One of the hottest-selling video games today doesn't feature photorealistic graphics, multiple plotlines or a Hollywood cast of characters.
It's "Tetris," an old-fashioned puzzle game that has sold more than 2 million copies via downloads on cellphones.
Mobile games like "Tetris" are poised for rapid growth after years of being a novelty business.
"The industry is still very small but it's growing exponentially," said Mitch Lasky, chief executive of Jamdat Mobile Inc., a Los Angeles cellphone game publisher that recently spent $137 million to acquire Blue Lava Wireless, which owned the rights to sell Tetris on cellphones.
Jupiter Research estimates that U.S. sales of cellphone games will grow from just $72 million in 2004 to $430 million in 2009. IDC, which pegged sales at $345 million last year, projected that the figure would top $1.5 billion by 2008.
"While it's still a very young market, it's growing rapidly," said Julie Ask, an analyst at Jupiter Research. "It's tripled from 2003 to 2004, and we expect it to at least double this year."
Although mobile phone game revenue is tiny compared with the $10-billion U.S. game industry, wireless carriers and game publishers are turning to titles for phones to eke out extra income and inject growth. Sprint Corp., for example, now carries 200 downloadable games, up from 35 in 2002 when the cellphone company began offering games.
The games sell for about $4 to $10 a pop. Subscribers can also pay monthly fees of about $3 a title.
Game publishers are attracted by the hundreds of millions of people with cellphones who might turn on a game to while away some downtime.
"There are more cellphones than desktop computers," said Greg Ballard, chief executive of Sorrent Inc. in San Mateo. "That represents a huge market opportunity."
It's that potential that has attracted a number of traditional video game publishers to the field, including THQ Inc., Electronic Arts Inc., Konami Digital Entertainment, Square Enix Co., Sega Corp. and Bandai Games.
Cellphone games have come a long way from the days of "Snake," a simple game Nokia embedded in its cellphones in 1997.
Thanks to handsets with larger color screens, faster chips and longer-lasting batteries, publishers can serve up a wider menu of games, from simple titles such as "Frogger" to complex three-dimensional action adventure games that can take dozens of hours to complete, such as "Tom Clancy's Splinter Cell: Pandora Tomorrow."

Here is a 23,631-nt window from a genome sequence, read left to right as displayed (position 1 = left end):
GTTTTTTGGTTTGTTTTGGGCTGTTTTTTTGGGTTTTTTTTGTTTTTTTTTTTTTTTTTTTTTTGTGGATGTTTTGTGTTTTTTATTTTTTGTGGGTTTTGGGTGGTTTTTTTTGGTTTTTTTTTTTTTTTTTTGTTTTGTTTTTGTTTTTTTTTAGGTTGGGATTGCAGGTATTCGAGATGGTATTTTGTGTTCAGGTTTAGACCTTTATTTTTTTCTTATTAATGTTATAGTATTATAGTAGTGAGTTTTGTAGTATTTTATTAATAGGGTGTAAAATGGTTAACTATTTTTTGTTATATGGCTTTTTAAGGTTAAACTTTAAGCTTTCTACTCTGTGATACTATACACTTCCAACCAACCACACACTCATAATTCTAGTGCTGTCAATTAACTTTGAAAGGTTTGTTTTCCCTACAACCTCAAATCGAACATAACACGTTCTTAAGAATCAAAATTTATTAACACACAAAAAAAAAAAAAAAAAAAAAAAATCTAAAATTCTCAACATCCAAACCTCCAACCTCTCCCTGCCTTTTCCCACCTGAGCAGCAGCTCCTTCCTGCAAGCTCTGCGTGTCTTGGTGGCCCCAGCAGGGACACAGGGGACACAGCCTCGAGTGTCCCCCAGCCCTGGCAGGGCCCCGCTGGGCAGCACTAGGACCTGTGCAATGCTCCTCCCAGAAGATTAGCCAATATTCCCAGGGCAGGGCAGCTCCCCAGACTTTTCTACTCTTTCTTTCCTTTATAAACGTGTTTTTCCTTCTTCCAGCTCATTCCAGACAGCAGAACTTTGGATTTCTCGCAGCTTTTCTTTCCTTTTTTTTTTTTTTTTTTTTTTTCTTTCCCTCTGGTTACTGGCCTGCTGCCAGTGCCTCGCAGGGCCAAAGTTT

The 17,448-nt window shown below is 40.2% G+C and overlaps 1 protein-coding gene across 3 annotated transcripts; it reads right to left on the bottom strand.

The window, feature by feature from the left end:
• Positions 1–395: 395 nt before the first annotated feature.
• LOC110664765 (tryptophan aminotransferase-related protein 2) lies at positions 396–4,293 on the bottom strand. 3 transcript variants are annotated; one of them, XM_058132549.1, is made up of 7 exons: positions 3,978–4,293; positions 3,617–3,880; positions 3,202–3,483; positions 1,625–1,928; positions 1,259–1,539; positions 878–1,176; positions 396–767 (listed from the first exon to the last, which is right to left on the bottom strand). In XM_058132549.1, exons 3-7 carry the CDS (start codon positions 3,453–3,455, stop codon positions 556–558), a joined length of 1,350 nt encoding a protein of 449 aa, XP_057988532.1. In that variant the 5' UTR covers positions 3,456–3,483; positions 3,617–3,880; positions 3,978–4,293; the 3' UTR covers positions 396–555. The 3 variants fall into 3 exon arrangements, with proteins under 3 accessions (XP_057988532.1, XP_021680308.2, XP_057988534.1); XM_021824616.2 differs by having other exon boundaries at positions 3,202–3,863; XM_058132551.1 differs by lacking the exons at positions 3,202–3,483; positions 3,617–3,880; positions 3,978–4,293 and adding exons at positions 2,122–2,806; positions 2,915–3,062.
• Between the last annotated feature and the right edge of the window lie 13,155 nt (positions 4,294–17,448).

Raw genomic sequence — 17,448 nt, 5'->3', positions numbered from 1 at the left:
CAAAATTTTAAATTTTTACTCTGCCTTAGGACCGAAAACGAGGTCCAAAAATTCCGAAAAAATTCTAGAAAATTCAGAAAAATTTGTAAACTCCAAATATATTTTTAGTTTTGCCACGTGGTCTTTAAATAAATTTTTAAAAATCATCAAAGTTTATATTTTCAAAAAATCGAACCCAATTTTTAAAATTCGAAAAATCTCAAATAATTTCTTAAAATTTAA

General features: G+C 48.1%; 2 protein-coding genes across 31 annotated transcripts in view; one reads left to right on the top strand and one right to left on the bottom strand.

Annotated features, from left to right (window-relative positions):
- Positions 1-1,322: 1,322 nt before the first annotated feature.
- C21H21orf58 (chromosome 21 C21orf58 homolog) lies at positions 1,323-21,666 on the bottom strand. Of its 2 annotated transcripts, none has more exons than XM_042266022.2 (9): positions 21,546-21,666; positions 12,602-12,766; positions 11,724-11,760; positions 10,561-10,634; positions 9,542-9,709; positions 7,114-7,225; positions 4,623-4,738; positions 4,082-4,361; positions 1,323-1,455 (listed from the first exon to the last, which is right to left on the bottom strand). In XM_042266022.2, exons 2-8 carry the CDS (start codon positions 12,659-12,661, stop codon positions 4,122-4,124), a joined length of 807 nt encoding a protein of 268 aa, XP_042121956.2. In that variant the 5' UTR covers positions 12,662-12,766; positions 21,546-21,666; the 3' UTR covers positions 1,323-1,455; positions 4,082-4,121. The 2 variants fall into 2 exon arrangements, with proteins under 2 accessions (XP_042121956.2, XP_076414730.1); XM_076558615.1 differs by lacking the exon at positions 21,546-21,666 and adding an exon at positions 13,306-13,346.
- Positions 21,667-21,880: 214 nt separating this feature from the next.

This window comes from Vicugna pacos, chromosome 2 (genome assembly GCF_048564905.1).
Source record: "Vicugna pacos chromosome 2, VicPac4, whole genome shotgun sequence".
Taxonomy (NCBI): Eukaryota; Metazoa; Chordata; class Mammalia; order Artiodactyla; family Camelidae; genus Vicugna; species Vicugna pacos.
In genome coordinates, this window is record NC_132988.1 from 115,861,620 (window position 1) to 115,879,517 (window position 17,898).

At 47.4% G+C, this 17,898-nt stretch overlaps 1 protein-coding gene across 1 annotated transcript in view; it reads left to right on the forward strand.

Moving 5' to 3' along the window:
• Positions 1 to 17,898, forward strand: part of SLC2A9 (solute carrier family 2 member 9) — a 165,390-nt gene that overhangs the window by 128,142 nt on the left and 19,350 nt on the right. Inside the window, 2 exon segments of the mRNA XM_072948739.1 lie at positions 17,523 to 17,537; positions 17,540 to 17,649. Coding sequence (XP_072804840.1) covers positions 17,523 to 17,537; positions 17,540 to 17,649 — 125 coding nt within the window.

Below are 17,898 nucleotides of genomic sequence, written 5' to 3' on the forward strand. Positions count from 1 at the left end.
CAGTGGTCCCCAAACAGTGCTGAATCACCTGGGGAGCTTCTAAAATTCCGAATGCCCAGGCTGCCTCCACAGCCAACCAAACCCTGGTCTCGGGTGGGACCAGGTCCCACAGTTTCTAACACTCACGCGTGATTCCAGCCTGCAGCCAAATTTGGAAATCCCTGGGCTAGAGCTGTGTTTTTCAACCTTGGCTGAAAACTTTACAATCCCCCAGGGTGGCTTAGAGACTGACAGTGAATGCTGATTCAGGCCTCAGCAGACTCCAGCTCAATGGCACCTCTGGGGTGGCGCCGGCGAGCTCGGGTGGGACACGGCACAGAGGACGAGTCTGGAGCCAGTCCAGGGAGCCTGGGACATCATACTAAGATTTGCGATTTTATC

For all their technological progress, however, mobile phone games face considerable hurdles before they gain a mainstream audience.
The largest of these impediments is the cost of ensuring that games can be played on dozens, or hundreds, of different handsets. Such costs can eat up 30% to 50% of publishers' average budget of $150,000 a game.
"It's by far the worst barrier," said Gilles Raymond, co-chief executive of In-Fusio, a French mobile game publisher. "There are about 120 handsets in the world today. By the end of the year, there are going to be more than 200. Multiply that by six languages and you're looking at 1,000-plus versions for a single game."
Handset manufacturers have little desire to standardize, said Tim Walsh, president of THQ Wireless.
"We have an industry driven by technology, which is all about new features," Walsh said. "That's great for technology, but a headache for those who sell entertainment. For us, we need stability and standards. And that just isn't there."
That's changing, carriers say.
To ease the burden of working across multiple handsets, Sprint Corp. last fall asked manufacturers to include a new chip technology that creates a common platform across future handsets. By the end of the year, five of the carrier's 35 handsets capable of playing games will have the platform, said Jason Ford, Sprint's general manager of mobile games.
Even though games, ring tones, messaging and other data services make up just 5% of U.S. carriers' revenue, Sprint has an incentive to do what it can to ensure people can easily play games on their cellphones, said Ask of Jupiter. That's because carriers typically take a 30% cut of game sales and see the revenue as a way to boost their subscribers' average monthly payments.
Still, other obstacles remain for the nascent mobile games business.
Most people, for example, don't turn to their cellphones for anything else but calls. For many who buy a game, it's a one-time deal.
In a Jupiter Research survey of 2,129 wireless subscribers in December, 7% said they paid for a cellphone game in the previous six months, compared with 15% who said they bought a ring tone. Of those who sprang for a game, only 2% said they bought more than one title. Asked to choose from a list of a dozen features they'd like to see in their next phone, the ability to play games ranked last.
"Phones are still about voice" calls, Ask said.
That's reflected in the design of cellphones, said Schelley Olhava, an analyst at IDC. "The buttons are awkward," Olhava said. "The screens are small. And the sound isn't that great."
Finally, navigating the menus to browse through hundreds of titles is cumbersome, said Robert Tercek, chief marketing officer of Mforma Group Inc., a Bellevue, Wash., mobile games publisher.
"It's just too darn difficult to find these services on a mobile phone," Tercek said. "It's suboptimal, and we all have to work together to make it more fun and entertaining because we want to cajole people to come back. We're just beginning to learn how to do that. It's a big new playground."Copyright © 2014, The Baltimore Sun